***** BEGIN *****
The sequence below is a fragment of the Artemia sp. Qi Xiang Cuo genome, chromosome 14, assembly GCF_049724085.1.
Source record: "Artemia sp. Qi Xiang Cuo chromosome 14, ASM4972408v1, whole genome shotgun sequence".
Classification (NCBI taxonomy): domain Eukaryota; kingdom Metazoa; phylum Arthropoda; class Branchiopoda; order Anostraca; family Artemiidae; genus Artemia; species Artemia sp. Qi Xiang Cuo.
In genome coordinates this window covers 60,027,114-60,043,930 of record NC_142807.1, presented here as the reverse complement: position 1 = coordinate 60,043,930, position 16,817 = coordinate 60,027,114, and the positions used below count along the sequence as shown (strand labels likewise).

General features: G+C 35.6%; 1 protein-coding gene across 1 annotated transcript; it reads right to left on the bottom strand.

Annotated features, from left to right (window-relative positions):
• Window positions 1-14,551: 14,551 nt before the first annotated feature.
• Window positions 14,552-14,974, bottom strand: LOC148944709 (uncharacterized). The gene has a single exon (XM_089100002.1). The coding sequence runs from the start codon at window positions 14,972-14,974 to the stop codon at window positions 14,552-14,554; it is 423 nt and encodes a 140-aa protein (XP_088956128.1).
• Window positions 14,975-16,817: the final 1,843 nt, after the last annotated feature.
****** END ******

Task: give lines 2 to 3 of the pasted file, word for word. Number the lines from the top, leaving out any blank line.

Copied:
Source record: "Artemia sp. Qi Xiang Cuo chromosome 14, ASM4972408v1, whole genome shotgun sequence".
Classification (NCBI taxonomy): domain Eukaryota; kingdom Metazoa; phylum Arthropoda; class Branchiopoda; order Anostraca; family Artemiidae; genus Artemia; species Artemia sp. Qi Xiang Cuo.